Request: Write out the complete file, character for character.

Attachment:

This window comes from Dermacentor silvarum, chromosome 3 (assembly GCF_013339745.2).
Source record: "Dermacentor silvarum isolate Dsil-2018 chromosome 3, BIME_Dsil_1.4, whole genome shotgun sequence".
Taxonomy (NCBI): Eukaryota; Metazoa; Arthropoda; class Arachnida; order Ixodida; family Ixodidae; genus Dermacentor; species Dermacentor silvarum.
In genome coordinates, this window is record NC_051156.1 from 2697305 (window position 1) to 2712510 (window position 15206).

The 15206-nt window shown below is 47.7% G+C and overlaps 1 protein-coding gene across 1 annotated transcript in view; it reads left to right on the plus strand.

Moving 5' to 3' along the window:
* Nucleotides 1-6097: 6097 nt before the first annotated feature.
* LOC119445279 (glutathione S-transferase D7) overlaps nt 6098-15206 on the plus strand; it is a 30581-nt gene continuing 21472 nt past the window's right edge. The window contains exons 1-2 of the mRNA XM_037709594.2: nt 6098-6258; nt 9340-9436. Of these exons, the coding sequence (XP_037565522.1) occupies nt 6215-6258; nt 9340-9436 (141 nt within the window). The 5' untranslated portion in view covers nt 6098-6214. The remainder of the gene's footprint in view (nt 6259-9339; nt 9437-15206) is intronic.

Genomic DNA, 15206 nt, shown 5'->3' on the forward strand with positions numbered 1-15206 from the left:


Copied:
This window comes from Dermacentor silvarum, chromosome 3 (assembly GCF_013339745.2).
Source record: "Dermacentor silvarum isolate Dsil-2018 chromosome 3, BIME_Dsil_1.4, whole genome shotgun sequence".
Taxonomy (NCBI): Eukaryota; Metazoa; Arthropoda; class Arachnida; order Ixodida; family Ixodidae; genus Dermacentor; species Dermacentor silvarum.
In genome coordinates, this window is record NC_051156.1 from 2697305 (window position 1) to 2712510 (window position 15206).

The 15206-nt window shown below is 47.7% G+C and overlaps 1 protein-coding gene across 1 annotated transcript in view; it reads left to right on the plus strand.

Moving 5' to 3' along the window:
* Nucleotides 1-6097: 6097 nt before the first annotated feature.
* LOC119445279 (glutathione S-transferase D7) overlaps nt 6098-15206 on the plus strand; it is a 30581-nt gene continuing 21472 nt past the window's right edge. The window contains exons 1-2 of the mRNA XM_037709594.2: nt 6098-6258; nt 9340-9436. Of these exons, the coding sequence (XP_037565522.1) occupies nt 6215-6258; nt 9340-9436 (141 nt within the window). The 5' untranslated portion in view covers nt 6098-6214. The remainder of the gene's footprint in view (nt 6259-9339; nt 9437-15206) is intronic.

Genomic DNA, 15206 nt, shown 5'->3' on the forward strand with positions numbered 1-15206 from the left: